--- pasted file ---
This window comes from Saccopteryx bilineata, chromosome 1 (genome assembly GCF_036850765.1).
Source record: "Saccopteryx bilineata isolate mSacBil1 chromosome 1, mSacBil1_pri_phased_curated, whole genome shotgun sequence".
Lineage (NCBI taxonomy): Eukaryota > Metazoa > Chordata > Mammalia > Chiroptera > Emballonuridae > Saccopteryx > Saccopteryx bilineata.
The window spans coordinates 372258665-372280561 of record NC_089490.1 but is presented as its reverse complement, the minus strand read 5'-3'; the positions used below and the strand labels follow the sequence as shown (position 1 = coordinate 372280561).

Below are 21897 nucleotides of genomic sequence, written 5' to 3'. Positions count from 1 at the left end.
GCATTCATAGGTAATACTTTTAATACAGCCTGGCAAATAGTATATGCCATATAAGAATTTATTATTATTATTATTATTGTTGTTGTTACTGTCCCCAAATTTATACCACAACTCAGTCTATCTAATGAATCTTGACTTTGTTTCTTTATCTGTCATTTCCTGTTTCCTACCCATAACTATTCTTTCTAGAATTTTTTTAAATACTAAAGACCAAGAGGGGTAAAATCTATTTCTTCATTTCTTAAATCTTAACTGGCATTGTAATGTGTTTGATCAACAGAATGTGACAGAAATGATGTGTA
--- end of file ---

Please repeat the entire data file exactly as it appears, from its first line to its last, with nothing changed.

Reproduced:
This window comes from Saccopteryx bilineata, chromosome 1 (genome assembly GCF_036850765.1).
Source record: "Saccopteryx bilineata isolate mSacBil1 chromosome 1, mSacBil1_pri_phased_curated, whole genome shotgun sequence".
Lineage (NCBI taxonomy): Eukaryota > Metazoa > Chordata > Mammalia > Chiroptera > Emballonuridae > Saccopteryx > Saccopteryx bilineata.
The window spans coordinates 372258665-372280561 of record NC_089490.1 but is presented as its reverse complement, the minus strand read 5'-3'; the positions used below and the strand labels follow the sequence as shown (position 1 = coordinate 372280561).

Below are 21897 nucleotides of genomic sequence, written 5' to 3'. Positions count from 1 at the left end.
GCATTCATAGGTAATACTTTTAATACAGCCTGGCAAATAGTATATGCCATATAAGAATTTATTATTATTATTATTATTGTTGTTGTTACTGTCCCCAAATTTATACCACAACTCAGTCTATCTAATGAATCTTGACTTTGTTTCTTTATCTGTCATTTCCTGTTTCCTACCCATAACTATTCTTTCTAGAATTTTTTTAAATACTAAAGACCAAGAGGGGTAAAATCTATTTCTTCATTTCTTAAATCTTAACTGGCATTGTAATGTGTTTGATCAACAGAATGTGACAGAAATGATGTGTA